As the world comes to terms with alternative energy vehicles, it is clear that there is going to be resistance to change, especially where utility, range, charging time and opportunity cost are concerned.
While most hybrid cars are more or less direct replacements for the pure internal combustion engine versions of the same vehicle, a city car, and especially so an electric car, has to be good enough as a stand alone vehicle to make people want to own or lease it.
The smart Electric Drive, especially in Cabriolet form, is such a car, and its appeal is broadened by the fact that it is also available as a personalised smart Brabus electric drive in both Coupe and Cabriolet versions.
The roads in downtown Miami are not as smooth as they look, and are littered with plenty of imperfections that you feel rather than see. Where the previous smart (451) electric drive, which I tried in New York a few years back, would have crashed and banged over these bumps, I was pleased to note that the all-new chassis of the latest smart (453) takes them in its stride.
Cruising on fast moving freeways is now actually an enjoyable experience, the strong torque of the three-phase synchronous electric motor quickly whisking you up to highway speeds with plenty in reserve.
Push the right pedal down firmly from 100km/h and you feel that plateau of torque pushing you smoothly forwards at a pace that allows you to exploit gaps in the traffic with no stress.
The electric motor in the standard car has 55kW (75hp) and 130Nm of torque, which allows it to scoot to 100km/h in 11.7 seconds The Brabus version has 60kW and 135Nm for a 10.2 seconds 0-100km/h sprint, and the same 130km/h top speed.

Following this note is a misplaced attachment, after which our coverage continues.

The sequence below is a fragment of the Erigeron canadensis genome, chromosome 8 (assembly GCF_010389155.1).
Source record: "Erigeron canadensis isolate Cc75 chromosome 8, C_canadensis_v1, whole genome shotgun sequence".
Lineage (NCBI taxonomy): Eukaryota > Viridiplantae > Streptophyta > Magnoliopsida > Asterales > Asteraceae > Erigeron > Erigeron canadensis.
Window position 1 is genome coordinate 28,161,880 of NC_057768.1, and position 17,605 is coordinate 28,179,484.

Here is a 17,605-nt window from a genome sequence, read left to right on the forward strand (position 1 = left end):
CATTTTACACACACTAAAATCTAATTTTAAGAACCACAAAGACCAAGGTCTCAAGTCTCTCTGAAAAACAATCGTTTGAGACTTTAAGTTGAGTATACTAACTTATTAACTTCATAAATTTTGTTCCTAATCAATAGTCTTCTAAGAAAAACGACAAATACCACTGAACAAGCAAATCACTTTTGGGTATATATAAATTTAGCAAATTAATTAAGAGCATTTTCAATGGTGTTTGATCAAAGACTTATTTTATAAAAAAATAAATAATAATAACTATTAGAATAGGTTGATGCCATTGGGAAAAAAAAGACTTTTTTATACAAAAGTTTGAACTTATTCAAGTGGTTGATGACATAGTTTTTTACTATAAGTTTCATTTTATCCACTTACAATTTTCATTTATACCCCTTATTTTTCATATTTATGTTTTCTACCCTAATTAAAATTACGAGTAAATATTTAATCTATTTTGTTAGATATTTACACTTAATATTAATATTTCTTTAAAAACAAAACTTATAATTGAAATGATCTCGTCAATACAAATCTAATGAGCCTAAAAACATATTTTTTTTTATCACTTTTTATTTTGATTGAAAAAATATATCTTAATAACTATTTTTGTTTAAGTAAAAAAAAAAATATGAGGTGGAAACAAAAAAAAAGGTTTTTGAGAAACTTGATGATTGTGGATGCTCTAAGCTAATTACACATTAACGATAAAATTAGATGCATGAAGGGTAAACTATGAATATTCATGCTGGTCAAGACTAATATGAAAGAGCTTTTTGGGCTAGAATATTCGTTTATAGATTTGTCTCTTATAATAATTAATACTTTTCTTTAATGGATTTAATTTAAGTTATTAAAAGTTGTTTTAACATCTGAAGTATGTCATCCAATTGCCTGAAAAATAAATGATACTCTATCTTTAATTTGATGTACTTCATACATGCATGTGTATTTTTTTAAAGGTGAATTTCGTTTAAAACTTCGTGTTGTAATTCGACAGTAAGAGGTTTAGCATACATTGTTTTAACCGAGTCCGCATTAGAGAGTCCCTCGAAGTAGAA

This enhanced power does not chip into the cars range, which remains between 145km and 160km on a full charge. Using the air-conditioning and cruising at 120km/h results in a realistic range of around 120km.
While not exactly sports car grade in fingertip communication, the electric power steering has sufficient feel and feedback to let you know what the front wheels are doing. Importantly, the back axle follows the front wheels into a bend with a feeling of both agility and stability that engenders a high level of driver confidence.
The improvement in stability at highway speeds over its predecessor is also very apparent. Because top speed of the ED is limited to 130km/h to conserve battery charge, the Electric Drive operates well within the capabilities of a chassis designed to cope with much higher speeds in its conventionally engined versions.
Today, every single small car espouses Sir Alec Issigonis’ space efficient packaging concept of front-wheel-drive and a transverse engine, first presented to the world in 1959 in his legendary Mini.
However, over half a Century on, the one consistent failing of every front, and indeed four-wheel-drive car, is the physical constraint that having front axle driveshafts imposes on its turning circle.
With a rear positioned engine driving the rear wheels, and front wheels in housings designed for maximum articulation about the horizontal plane, the new smart fortwo boasts the best turning circle in the business at 8.75m. You can consider its ability to turn on the proverbial dime a badge of honour for the quintessential two-seat city car.